By 10:15 p.m., associate professor Walter Heinecke told the Chronicle, he entered the circle of students because police were not intervening. He watched rally-goers throw torches at students and bombard them with pepper spray. He called 911, begging for help, barely able to hear the operator over all of the screaming.
Like UF, Auburn officials initially denied Spencer's request to speak on campus, citing concerns of violence. Spencer went to court, and a judge sided with him on First Amendment grounds — affirming the analysis of legal experts, losing Auburn $30,000 in legal fees, and sending a clear warning to other universities who may wish to deny him a venue.
Spencer eventually did speak at Auburn in April. Students put on a concert, surrounded by police barricades, to counter his message. Outside the hall, protests remained largely peaceful, and in a crowd of hundreds, three people were arrested. Inside, the crowd skewed older than traditional college-age. As Spencer spoke about whiteness, some people shouted out, heckling him to get to his point. His supporters chanted back, "Let him speak."
By the end of his speech, in which Spencer called diversity "a way of bringing to an end a nation and a culture" defined by white people, the room had nearly emptied. When the last Spencer supporters left, a mob of student protesters chased them off campus.
UF estimates that security will cost more than $500,000. It's not clear how much that figure may shift. Berkeley's "Free Speech Week" had estimated costs of $1 million, and still cost $800,000 even as it fizzled.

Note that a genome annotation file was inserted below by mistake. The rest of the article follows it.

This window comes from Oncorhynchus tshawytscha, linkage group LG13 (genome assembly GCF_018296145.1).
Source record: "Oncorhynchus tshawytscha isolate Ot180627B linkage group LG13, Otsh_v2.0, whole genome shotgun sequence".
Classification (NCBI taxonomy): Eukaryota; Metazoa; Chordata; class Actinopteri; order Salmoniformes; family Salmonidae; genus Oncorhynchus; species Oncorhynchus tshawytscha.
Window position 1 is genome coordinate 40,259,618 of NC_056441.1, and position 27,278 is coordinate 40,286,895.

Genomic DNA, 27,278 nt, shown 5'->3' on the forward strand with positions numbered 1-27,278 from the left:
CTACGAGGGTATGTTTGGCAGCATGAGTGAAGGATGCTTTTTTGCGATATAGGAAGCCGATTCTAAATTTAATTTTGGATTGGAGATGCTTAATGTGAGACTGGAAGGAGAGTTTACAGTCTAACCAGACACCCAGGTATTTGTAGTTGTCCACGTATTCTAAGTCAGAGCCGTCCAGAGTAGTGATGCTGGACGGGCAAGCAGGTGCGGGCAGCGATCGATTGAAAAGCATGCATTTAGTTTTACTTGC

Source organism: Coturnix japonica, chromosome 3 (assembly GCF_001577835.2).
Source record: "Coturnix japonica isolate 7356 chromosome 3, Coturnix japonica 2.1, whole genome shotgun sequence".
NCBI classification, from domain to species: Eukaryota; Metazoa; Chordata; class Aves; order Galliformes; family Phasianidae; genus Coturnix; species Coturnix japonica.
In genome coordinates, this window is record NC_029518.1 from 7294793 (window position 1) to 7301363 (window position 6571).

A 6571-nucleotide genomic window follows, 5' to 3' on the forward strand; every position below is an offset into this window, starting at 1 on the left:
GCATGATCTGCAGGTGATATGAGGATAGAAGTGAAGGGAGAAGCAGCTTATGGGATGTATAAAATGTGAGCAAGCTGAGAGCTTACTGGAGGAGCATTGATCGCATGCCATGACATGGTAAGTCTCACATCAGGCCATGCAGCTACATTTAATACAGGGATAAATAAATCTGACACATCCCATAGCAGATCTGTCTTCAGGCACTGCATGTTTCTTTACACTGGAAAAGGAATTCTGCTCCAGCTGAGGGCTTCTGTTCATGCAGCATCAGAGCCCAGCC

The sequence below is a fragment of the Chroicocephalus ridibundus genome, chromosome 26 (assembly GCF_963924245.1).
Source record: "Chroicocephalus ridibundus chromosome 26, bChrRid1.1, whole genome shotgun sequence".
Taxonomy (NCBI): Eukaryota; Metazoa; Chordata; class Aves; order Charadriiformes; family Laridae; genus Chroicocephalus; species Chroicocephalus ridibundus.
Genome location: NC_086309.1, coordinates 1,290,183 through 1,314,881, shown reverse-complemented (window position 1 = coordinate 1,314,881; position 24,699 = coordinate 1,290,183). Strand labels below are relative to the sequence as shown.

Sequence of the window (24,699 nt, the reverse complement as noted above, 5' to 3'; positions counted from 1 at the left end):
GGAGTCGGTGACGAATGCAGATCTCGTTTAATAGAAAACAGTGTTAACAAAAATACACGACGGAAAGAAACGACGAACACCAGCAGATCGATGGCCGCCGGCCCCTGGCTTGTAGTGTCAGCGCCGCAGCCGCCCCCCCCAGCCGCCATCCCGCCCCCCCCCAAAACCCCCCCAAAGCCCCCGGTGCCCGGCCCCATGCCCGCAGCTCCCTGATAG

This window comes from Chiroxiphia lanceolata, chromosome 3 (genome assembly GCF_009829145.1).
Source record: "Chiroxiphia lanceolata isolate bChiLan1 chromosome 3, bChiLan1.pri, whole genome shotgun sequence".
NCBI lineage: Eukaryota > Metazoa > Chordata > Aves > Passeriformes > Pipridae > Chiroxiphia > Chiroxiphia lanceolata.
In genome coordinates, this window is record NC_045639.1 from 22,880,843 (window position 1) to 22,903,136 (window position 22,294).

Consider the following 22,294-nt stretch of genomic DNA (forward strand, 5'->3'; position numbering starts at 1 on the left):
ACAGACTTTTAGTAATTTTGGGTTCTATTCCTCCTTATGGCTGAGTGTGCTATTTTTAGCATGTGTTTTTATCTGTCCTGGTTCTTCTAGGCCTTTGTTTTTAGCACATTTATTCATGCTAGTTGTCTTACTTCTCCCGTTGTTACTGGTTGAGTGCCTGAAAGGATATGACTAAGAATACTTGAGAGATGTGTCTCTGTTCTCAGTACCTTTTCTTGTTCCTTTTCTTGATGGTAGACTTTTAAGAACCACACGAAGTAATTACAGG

Gov. Rick Scott's declaration of a state of emergency — three days before the event — gives additional powers to law enforcement agencies from different jurisdictions to work together quickly, without red tape. It authorizes increased spending and the creation of curfews.
UF has also banned a long list of items, including weapons and torches like those carried in Charlottesville.
Notably, the school is forbidding masks and bandannas, often worn by anti-fascist protesters to cover their faces. Police will try to maintain some distance between protesters and supporters.
Still, much remains unknown. Plenty of tickets remain to Spencer's speech. Students have been encouraged to stay away. How many protesters or supporters will show is uncertain.
"There's a possibility of real violence," UF President Kent Fuchs told the Gainesville Sun. "We are prepared for a Charlottesville but hope it will not be that."
Information from the New York Times, CNN, the Mercury News, the Washington Post and the Chronicle of Higher Education was used in this report. Contact Claire McNeill at [email protected]